Anarchy, Monopoly, and Predation
Although institutions rooted in the folk theorem can support self-enforcing exchange in a wide variety of contexts, their potential to create cooperation is not limitless. In particular, the folk theorem may break down when some agents are physically stronger than others. I demonstrate this in the context of Stringham's  vertically integrated proprietary communities. In this system a monopoly proprietor maximizes profits by optimally extorting his tenants in violation of voluntary contracts. The result is a predatory rather than voluntary regime.
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Volume (Year): 163 (2007)
Issue (Month): 3 (September)
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References listed on IDEAS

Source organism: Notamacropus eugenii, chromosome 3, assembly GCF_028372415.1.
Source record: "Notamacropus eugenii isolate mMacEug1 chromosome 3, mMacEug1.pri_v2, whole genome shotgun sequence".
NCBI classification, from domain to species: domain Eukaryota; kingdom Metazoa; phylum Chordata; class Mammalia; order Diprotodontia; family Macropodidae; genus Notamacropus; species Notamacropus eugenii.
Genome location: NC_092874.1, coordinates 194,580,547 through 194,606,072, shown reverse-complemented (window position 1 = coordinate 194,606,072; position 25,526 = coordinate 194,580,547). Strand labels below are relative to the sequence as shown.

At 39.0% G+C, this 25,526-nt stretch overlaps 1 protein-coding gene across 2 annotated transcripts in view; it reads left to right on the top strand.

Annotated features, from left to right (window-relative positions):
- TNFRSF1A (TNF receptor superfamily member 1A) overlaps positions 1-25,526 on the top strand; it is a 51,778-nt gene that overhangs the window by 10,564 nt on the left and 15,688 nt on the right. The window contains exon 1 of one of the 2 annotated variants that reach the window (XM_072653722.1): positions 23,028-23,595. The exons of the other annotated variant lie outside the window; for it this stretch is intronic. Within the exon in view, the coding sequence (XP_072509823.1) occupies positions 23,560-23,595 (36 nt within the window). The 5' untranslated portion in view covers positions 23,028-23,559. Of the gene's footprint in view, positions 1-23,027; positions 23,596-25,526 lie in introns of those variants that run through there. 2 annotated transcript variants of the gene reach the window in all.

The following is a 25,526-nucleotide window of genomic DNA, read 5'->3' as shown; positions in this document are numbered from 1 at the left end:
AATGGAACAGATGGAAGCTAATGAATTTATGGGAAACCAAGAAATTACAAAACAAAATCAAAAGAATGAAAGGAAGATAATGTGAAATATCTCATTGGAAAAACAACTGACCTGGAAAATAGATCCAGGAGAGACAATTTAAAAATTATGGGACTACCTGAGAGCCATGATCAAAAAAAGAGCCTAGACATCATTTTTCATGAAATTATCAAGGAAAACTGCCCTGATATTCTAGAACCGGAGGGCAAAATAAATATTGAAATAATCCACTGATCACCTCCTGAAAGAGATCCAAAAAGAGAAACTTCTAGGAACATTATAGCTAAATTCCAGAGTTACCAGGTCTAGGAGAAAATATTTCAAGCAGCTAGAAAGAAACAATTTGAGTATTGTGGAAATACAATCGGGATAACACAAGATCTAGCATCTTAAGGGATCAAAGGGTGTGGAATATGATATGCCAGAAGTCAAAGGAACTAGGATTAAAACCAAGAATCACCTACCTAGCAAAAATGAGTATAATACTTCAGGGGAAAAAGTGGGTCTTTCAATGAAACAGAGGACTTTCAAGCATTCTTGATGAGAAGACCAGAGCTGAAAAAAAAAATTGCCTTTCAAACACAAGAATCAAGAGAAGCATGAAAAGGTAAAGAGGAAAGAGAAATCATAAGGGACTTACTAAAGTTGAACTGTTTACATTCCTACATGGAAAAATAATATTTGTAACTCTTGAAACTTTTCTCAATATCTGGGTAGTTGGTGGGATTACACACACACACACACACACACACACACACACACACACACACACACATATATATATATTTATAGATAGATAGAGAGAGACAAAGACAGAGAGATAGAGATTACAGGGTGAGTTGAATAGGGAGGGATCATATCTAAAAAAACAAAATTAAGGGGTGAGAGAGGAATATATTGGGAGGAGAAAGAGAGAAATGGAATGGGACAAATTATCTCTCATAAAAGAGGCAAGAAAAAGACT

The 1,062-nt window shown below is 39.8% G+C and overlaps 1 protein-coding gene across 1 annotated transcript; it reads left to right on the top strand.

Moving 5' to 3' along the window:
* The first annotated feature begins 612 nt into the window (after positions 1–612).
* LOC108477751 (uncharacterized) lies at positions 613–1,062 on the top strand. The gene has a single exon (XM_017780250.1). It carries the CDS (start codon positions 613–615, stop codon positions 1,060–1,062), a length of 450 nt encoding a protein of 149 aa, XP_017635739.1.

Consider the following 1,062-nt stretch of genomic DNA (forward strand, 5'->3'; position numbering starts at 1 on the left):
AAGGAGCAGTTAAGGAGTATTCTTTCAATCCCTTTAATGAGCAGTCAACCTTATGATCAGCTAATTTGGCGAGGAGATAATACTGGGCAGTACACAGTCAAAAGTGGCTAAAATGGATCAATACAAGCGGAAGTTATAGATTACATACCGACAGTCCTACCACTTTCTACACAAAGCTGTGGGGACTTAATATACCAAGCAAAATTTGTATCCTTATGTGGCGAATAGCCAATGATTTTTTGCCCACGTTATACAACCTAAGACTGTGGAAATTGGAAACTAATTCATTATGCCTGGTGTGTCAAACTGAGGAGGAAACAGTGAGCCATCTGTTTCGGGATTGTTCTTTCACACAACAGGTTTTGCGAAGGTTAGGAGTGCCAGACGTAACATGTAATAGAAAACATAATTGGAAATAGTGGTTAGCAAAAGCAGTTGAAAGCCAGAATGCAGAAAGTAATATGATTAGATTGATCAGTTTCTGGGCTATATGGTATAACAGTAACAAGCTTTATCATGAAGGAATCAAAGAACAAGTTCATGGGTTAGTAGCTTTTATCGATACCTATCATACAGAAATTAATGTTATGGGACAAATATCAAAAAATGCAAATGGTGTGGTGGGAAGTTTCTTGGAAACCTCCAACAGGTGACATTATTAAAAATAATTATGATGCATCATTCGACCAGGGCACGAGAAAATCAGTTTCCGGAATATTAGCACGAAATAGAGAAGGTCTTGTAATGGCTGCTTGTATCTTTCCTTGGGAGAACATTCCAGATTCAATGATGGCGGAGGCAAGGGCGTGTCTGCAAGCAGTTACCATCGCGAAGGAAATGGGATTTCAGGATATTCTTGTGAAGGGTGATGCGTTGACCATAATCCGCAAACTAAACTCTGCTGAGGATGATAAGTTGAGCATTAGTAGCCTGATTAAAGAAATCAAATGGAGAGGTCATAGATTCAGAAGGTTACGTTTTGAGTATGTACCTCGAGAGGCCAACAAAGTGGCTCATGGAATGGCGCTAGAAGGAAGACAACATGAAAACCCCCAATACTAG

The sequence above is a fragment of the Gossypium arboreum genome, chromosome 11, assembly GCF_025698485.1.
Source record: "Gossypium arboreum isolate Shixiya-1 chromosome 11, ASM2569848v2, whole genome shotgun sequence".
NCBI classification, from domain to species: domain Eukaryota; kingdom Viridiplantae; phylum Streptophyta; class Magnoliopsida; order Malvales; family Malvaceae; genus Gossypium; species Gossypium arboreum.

Please report citation or reference errors to , or , if you are the registered author of the cited work, log in to your RePEc Author Service profile, click on "citations" and make appropriate adjustments.:
- J. Bradford De Long & Andrei Shleifer, 1993.
"Princes and Merchants: European City Growth before the Industrial Revolution,"
NBER Working Papers
4274, National Bureau of Economic Research, Inc.
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- De Long, J. Bradford & Shleifer, Andrei, 1993. "Princes and Merchants: European City Growth before the Industrial Revolution," Scholarly Articles 3451302, Harvard University Department of Economics.
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- Cowen, Tyler, 1992. "Law as a Public Good: The Economics of Anarchy," Economics and Philosophy, Cambridge University Press, vol. 8(02), pages 249-267, October.
- Clay, Karen, 1997. "Trade without Law: Private-Order Institutions in Mexican California," Journal of Law, Economics and Organization, Oxford University Press, vol. 13(1), pages 202-31, April.
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